Many new developers are met with advice that their idea doesn't really matter, but how valuable are they really?
Around 6 years ago or so, 2004 or something, I started looking around for advice directed at budding game developers. At the time I was mostly looking around to see where and how I should start in on my big game idea that I had rolling around in my head for enough time that I decided to try my hand at making it.
It wasn't long until I found the famous Sloperama post on ideas. But I didn't believe it, and I don't think a lot of new developers do either. But it is true. Sort of...
While Tom has good reason to write something like this intended for game dev tenderfoots, I think this nugget of advice can have a decent negative effect on what more experienced developers decide to work on, or even prototype.
So my post is directed towards developers with a few polished games under their belt. To stay with the Boy Scout ranking system, these developers would be First Class or Star. Not necessarily Eagle Scouts [Miyamoto?], but know how to tie a square-knot no problem. They're comfortable with the execution of the game idea, working on usability, play-testing and have a general understanding of good and bad design. I'm not saying there's some sort of ceiling on any of these, but I think there's a point you reach where you feel like you're "in your cockpit" [Stolen from Mike] when you're making whatever it is that you're making.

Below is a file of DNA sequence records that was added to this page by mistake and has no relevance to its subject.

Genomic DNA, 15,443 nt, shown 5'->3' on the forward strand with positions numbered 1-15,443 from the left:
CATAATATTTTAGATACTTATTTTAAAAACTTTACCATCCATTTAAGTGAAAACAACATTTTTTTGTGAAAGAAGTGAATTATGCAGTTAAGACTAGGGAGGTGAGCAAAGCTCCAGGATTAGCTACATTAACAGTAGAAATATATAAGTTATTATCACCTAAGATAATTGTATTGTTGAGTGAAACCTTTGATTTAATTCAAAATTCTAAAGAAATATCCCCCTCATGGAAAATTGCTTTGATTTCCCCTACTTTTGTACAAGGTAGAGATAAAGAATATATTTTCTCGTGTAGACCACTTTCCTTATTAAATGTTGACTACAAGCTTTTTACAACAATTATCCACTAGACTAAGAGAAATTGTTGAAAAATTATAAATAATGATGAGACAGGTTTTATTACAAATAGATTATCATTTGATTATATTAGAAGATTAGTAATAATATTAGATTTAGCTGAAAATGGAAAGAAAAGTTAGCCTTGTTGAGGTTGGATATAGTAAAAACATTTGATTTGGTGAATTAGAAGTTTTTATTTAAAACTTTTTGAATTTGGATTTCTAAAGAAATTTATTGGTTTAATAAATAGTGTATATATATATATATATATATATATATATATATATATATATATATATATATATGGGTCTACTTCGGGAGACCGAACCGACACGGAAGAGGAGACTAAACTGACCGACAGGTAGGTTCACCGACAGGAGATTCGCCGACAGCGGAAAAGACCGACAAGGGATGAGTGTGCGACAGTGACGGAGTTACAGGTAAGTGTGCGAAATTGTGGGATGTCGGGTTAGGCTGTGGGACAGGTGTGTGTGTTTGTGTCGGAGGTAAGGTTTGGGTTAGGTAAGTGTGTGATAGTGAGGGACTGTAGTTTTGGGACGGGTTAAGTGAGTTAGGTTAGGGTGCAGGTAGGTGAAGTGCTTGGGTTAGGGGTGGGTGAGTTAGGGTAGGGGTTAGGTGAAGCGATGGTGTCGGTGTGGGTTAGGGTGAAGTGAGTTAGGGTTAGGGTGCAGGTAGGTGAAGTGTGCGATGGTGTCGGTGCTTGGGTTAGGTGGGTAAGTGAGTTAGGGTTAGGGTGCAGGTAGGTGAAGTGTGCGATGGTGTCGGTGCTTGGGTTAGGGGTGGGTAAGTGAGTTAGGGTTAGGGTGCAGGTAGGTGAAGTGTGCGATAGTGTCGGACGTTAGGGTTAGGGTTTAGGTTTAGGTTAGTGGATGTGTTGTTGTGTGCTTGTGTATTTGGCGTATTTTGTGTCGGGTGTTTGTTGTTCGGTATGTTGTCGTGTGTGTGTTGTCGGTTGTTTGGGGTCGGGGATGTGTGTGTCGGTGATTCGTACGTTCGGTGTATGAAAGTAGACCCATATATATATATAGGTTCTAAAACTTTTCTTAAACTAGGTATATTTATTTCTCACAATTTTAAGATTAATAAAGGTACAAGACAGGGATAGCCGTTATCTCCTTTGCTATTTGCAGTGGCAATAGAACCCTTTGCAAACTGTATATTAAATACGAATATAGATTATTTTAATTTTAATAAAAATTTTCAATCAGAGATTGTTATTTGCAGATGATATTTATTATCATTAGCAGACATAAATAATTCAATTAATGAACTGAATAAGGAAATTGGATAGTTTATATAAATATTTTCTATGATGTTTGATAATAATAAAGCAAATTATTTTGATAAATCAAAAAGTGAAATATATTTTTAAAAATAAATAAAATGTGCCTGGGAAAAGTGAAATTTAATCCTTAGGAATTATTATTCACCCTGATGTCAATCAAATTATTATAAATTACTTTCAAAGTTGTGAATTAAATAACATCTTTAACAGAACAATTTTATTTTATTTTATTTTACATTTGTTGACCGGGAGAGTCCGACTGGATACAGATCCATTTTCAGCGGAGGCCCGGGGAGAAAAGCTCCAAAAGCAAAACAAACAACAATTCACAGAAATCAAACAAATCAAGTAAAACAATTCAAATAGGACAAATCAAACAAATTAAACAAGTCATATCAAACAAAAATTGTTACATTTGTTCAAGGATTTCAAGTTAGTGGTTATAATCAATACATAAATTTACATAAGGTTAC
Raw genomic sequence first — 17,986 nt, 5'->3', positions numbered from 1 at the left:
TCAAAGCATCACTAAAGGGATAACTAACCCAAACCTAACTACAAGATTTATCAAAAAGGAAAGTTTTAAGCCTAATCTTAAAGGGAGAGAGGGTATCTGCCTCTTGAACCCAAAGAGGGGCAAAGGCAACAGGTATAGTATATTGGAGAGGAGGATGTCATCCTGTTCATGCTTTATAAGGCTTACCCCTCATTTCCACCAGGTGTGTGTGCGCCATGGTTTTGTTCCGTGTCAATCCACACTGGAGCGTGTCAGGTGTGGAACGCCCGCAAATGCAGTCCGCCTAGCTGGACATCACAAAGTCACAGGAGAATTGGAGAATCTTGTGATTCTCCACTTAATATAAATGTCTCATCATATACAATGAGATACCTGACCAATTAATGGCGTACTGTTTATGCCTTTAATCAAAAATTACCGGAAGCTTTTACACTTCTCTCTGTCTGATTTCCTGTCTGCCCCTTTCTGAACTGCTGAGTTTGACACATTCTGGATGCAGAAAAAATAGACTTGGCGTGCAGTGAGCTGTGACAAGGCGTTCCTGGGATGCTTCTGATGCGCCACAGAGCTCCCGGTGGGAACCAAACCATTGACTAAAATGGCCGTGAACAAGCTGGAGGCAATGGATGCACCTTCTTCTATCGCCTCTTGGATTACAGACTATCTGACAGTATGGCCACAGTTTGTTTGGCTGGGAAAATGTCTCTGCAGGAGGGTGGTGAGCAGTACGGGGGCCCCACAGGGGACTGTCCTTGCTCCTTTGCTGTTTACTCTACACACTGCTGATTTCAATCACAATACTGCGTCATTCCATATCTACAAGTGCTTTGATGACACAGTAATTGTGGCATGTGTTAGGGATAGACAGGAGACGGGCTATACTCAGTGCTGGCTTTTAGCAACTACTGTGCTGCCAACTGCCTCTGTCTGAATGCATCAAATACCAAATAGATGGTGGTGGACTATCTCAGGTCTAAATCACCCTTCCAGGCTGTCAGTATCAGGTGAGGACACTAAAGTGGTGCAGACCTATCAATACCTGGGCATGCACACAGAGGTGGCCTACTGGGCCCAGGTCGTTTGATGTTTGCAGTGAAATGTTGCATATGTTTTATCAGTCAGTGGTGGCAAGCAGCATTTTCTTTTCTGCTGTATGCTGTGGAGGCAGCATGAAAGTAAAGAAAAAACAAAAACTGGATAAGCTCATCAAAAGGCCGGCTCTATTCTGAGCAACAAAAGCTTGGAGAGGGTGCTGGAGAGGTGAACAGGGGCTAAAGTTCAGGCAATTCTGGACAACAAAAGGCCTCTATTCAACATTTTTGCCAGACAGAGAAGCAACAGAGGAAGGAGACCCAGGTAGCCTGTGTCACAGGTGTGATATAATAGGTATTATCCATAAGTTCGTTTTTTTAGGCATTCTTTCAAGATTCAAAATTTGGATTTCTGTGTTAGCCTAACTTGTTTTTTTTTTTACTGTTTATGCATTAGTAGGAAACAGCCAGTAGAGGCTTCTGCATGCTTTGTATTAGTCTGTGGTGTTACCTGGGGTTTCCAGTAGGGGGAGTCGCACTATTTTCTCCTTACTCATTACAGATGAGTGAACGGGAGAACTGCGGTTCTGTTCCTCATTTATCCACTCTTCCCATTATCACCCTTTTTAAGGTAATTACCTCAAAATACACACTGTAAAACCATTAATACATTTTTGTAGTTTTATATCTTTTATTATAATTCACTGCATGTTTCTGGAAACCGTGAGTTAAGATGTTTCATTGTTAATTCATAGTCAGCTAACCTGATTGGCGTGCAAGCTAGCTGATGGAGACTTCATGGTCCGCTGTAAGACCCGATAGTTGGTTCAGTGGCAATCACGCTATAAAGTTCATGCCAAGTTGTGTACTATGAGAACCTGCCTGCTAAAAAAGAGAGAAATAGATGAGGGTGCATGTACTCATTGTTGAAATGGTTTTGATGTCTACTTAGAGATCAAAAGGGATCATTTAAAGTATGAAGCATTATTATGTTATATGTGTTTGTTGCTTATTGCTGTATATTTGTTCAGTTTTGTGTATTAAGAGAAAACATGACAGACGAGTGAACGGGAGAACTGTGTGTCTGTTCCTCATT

I think the reason Tom Sloper wrote that article, and so many other veterans follow with the same advice for designers starting out, is due to the fact that many a first timer looking to promote their game solely based on the idea of it is often touting an idea that doesn't excite people experienced in game development. That's not all that surprising, though if you've made a few games. Or even one.